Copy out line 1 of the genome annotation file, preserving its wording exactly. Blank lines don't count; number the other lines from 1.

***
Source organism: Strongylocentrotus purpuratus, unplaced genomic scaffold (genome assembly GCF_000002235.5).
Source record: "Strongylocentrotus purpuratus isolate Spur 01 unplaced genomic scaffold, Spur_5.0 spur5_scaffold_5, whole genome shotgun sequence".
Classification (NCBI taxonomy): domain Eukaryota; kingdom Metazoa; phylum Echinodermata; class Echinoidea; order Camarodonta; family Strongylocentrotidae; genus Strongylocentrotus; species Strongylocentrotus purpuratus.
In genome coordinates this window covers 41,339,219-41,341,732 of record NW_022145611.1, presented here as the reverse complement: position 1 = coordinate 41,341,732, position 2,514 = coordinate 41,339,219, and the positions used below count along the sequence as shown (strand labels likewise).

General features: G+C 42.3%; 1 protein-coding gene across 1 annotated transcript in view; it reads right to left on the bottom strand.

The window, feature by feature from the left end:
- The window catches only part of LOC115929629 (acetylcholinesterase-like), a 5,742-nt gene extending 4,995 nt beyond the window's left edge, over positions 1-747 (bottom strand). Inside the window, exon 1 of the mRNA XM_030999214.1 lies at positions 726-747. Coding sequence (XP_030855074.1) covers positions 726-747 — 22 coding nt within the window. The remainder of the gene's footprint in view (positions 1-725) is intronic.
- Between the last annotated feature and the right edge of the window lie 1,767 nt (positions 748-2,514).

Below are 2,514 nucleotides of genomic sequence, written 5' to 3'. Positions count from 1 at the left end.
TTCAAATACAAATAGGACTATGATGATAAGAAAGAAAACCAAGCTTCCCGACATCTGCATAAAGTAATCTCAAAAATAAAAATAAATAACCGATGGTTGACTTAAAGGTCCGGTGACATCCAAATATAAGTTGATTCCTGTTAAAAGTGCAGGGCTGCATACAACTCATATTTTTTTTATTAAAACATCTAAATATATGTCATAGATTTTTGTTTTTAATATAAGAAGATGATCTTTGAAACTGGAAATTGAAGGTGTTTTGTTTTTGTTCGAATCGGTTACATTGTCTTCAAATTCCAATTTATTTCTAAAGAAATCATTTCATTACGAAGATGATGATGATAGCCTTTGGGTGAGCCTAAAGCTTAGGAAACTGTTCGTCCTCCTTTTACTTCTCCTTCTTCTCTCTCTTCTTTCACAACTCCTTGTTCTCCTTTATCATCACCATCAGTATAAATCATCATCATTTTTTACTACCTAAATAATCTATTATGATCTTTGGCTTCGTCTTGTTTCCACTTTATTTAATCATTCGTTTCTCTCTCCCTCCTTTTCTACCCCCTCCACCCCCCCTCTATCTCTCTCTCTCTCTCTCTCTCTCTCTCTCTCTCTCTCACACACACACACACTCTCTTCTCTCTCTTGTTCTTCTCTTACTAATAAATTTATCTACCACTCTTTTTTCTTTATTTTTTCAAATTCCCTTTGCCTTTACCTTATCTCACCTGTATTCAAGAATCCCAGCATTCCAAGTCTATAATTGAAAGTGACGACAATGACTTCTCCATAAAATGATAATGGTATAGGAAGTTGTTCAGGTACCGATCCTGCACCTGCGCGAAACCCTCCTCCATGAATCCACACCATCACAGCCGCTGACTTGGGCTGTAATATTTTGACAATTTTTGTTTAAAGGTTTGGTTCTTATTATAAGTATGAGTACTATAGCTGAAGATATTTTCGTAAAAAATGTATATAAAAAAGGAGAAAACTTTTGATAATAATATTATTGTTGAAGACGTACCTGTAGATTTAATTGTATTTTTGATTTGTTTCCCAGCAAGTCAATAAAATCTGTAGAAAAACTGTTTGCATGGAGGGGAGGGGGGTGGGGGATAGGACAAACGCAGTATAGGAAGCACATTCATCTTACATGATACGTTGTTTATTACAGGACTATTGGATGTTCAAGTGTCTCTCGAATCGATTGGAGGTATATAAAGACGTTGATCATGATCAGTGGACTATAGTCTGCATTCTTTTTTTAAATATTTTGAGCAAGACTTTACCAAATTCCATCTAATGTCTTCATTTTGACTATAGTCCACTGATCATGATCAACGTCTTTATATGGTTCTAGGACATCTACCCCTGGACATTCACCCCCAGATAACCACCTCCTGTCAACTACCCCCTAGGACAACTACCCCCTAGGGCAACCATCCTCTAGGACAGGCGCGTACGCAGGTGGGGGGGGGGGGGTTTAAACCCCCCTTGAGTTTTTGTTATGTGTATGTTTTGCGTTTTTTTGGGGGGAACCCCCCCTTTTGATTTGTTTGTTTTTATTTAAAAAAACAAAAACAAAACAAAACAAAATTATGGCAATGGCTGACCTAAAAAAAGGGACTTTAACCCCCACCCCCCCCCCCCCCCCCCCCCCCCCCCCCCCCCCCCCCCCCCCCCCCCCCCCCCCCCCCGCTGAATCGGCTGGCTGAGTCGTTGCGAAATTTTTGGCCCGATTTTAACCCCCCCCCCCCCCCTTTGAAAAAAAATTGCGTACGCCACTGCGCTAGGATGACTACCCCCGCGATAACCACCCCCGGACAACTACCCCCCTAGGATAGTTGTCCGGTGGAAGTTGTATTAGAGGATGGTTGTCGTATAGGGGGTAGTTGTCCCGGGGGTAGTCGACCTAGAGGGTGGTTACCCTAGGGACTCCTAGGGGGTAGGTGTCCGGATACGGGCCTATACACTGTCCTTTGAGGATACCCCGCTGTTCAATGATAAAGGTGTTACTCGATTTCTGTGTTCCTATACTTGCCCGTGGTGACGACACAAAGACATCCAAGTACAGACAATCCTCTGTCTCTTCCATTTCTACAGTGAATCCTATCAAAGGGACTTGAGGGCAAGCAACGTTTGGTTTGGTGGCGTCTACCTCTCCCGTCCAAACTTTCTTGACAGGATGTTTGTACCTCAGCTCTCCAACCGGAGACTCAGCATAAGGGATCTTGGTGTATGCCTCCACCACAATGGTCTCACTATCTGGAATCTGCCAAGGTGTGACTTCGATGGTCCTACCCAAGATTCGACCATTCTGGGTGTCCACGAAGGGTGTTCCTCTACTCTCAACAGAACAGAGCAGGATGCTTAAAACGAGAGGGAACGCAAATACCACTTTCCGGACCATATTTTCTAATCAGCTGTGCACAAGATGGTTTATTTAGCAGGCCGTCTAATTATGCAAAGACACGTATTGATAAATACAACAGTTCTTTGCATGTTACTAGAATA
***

Source organism: Strongylocentrotus purpuratus, unplaced genomic scaffold (genome assembly GCF_000002235.5).